Precision leveling

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The precision leveling is the most accurate form of terrestrial height measurement . It takes place in the type of technical leveling , but differs in several points:

  • Automatic levels of the highest accuracy class are used as leveling instruments , with an accuracy of only a few tenths of a second .
  • There are temperature-invariant Leveling with Invar used -division that regularly in the laboratory kompariert be (for dimensional accuracy checks).
    • Newer automatic methods use digitally readable measuring rods.
  • The standard is the use of two staffs, alternately for the rear and foresight of the instrument - see procedure "Rote Hose" .
  • The sightings are because of the refraction limited to about 30 meters and kept exactly the same size in the back and foresight.
  • The measured height differences must be reduced because of the path-dependent change in gravity (theoretical loop closure error ).
  • The usual double leveling (the measuring distance there and back) is repeated on a second day so that the accuracy reaches the range of 0.5 mm / km.
European height network UELN -95 of precision leveling

Between vertical control points of the first order (in the rock or in very stable, old buildings) measured height differences are after their adjustment to a height network km associated with mesh sizes of about 30 to 50 that the basic surveying is one of a country. Often the nodes are identical to those of the respective gravity network . These basic networks have been connected to international networks since the middle of the 20th century, which today can cover entire continents with an accuracy of 5–10 cm (see picture).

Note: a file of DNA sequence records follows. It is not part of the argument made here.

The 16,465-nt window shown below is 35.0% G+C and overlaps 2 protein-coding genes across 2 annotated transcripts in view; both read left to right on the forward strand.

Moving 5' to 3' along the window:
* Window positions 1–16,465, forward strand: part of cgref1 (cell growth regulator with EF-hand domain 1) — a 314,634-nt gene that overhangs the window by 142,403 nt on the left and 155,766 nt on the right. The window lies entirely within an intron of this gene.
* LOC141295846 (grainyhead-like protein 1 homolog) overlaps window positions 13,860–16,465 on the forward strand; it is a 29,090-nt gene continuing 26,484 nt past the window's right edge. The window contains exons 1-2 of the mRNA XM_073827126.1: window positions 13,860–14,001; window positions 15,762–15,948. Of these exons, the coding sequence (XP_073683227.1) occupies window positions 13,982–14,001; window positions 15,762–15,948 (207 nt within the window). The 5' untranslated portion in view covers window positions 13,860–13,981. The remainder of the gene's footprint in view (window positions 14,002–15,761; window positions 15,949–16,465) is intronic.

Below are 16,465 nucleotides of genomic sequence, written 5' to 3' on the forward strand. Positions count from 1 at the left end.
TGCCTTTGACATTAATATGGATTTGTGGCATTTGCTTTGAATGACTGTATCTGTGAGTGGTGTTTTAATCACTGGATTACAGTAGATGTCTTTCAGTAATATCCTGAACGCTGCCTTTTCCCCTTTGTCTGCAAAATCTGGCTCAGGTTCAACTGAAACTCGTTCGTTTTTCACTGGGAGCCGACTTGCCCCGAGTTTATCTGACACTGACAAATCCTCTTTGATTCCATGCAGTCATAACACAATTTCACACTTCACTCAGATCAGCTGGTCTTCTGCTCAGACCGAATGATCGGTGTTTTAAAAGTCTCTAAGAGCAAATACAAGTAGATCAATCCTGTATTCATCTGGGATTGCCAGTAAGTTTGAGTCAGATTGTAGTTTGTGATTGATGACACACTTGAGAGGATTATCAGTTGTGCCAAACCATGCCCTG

See also


  • Karl Ledersteger : Astronomical and Physical Geodesy (Chapter XV, Level and Gravity , p. 787-845). Volume V of the series of reference books Jordan-Eggert-Kneissl, Handbuch der Vermessungskunde, Verlag JB Metzler, Stuttgart 1969
  • Wolfgang Torge : Geodesy , 3rd edition. Verlag de Gruyter, Berlin 2001.